Chaos reigned in the Divisional round of the 2023 postseason. Gone are the 100-win Braves, Dodgers and Orioles, who managed to win exactly one of nines games in October. Now we’re down to the final four, with the Championship round beginning with Game 1 between the Texas Rangers and Houston Astros set for 8:15 p.m. ET on Sunday, October 15. Before the ALCS and NLCS get rolling, though, it’s time to make some picks: Which teams will punch their ticket to the Fall Classic, and who will be sent home? Here are our predictions for each Championship series.
American League prediction
Texas Rangers vs. Houston Astros
Houston is a deserved favorite here: Not only did they eventually track down Texas in the regular season, but they went 9-4 in the season series against the Rangers this year — and many of those nine wins weren’t particularly close. The Astros scored 83 runs in those nine wins, including a whopping 39 over a three-game sweep in September that featured games started by Eovaldi and Scherzer. Not even the Twins’ impressive staff could keep Houston’s lineup in check, and despite Eovaldi and Montgomery’s efforts so far this postseason, it remains to be seen whether the Rangers have the pitching depth to survive a seven-game series. The potential returns of Scherzer and Gray should help, but neither of them are built up to a normal starter’s workload, and even if they can go they’ll likely have to piggyback with guys like Andrew Heaney or Martin Perez.
Of course, the back-end of the Astros rotation is also a bit shaky, a lack of depth that was sufficiently masked in a best-of-five series. A seven-game series, however, might make Houston have to rely a bit more on young righties Hunter Brown and J.P. France, each of whom were shaky down the stretch. Still, given Cristian Javier’s improving form — and his 14-inning postseason scoreless streak — you have to give the edge to the Astros’ big three of Javier, Verlander and Framber Valdez. And really, that’s why I’m backing Houston here: These are two offenses that can wear you out, and I think the reigning world champs have a bit more in the rotation and bullpen to withstand what should be a long series. There’s also the intangible factor: At this point, the Astros just feel inevitable, like the big bad in a slasher movie; they aren’t dead until the final out is recorded, and they just find ways to win this time of year. Texas’ offense should make this awfully competitive, but in the end I think Houston outscores them in what should be a box-office series.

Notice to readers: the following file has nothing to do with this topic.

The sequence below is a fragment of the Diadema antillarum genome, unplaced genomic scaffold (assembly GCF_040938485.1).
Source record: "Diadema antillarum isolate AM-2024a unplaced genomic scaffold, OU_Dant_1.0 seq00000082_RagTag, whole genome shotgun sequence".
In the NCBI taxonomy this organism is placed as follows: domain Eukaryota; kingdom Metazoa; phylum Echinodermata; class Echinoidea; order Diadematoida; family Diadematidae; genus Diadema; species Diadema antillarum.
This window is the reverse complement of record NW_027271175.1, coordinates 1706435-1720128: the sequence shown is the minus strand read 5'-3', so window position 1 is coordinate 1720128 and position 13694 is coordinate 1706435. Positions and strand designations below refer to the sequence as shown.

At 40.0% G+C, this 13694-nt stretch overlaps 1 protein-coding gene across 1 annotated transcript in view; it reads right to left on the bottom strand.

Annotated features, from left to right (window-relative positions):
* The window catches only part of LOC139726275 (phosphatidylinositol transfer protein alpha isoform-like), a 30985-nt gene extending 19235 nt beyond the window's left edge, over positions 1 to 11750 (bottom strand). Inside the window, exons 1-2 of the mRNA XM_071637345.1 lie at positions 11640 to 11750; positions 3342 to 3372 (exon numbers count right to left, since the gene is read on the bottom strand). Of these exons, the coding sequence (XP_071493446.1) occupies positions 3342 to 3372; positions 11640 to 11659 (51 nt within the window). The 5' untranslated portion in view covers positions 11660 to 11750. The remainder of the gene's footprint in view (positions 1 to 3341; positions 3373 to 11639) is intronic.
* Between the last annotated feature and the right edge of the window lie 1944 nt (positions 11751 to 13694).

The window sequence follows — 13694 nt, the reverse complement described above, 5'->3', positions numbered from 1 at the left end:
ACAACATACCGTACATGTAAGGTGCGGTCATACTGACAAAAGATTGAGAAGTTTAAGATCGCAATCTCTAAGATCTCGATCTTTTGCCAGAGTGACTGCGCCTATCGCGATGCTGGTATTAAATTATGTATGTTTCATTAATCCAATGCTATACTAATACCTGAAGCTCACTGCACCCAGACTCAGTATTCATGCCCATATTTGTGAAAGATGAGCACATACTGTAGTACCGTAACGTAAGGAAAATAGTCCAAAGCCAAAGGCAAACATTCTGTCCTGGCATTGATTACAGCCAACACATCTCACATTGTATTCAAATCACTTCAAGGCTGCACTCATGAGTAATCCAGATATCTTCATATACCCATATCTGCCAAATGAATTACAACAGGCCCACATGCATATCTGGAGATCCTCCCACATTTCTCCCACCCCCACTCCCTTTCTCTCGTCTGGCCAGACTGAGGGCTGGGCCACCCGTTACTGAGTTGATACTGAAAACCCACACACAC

Winner: Astros in 7
National League prediction
Arizona Diamondbacks vs. Philadelphia Phillies
It’s not hard to see why. Philly was the better team during the regular season, finishing six games ahead of Arizona in the standings with a substantially better run differential (+81 vs. -15). We also have a longer track record of success with this group; they came within two games of a world title last year, after all, while the D-backs weren’t even expected to reach the playoffs at all when spring training began. And while both teams dispatched heavyweights in the Divisional Round, it’s hard not to feel a bit more impressed by the Phillies’ performance — the Braves’ record-setting offense was totally silenced by Philly’s pitching staff, whereas it’s hard not to feel like the Dodgers’ NLDS collapse was part Arizona, part a flawed team collapsing under the weight of a long season.
Which isn’t to say that the D-backs aren’t very live ‘dogs here, or that they don’t have a path to victory in this series. Arizona has two legit aces to match Philly’s, with Zac Gallen and Merrill Kelly rested and ready to go for Games 1 and 2 next week. They also have an underrated top of the order — yes, Corbin Carroll is a star, but Ketel Marte and Christian Walker have also been very good all year long, while rookie catcher Gabriel Moreno is busting out in October. And, most importantly, they have a bullpen that was rocky a times during the year but has been nails come playoff time. Really, this team feels a lot like the Phillies ... just with a slightly lesser version of the same blueprint.
These teams want to win in roughly the same way — two rotation anchors, lots of homers, great relief work — but everywhere you look, Philly has the slight edge. If this is the Aaron Nola we’re getting for the rest of the year, I think he and Wheeler are slightly better than Gallen and Kelly; the D-backs bullpen has carried them this far, but they’re still relying heavily on guys like Ryan Thompson, Andrew Saalfrank and Kevin Ginkel that feel a bit harder to trust than Craig Kimbrel, Jose Alvarado and Co; and there are more weak points in Arizona’s lineup to pick at, with Alek Thomas, Evan Longoria and Geraldo Perdomo representing a nice landing spot at the bottom of the order. I also think that the best-of-five format hid the Snakes’ biggest weakness, allowing them to throw Gallen and Kelly in two of three games — in a best-of-seven, however, guys like Brandon Pfaadt and Ryne Nelson will play bigger roles, which seems suboptimal. Anything can happen in the chaos of October, but Philly’s vibes are off the charts right now, and they’re made to win in these series.
Winner: Phillies in 6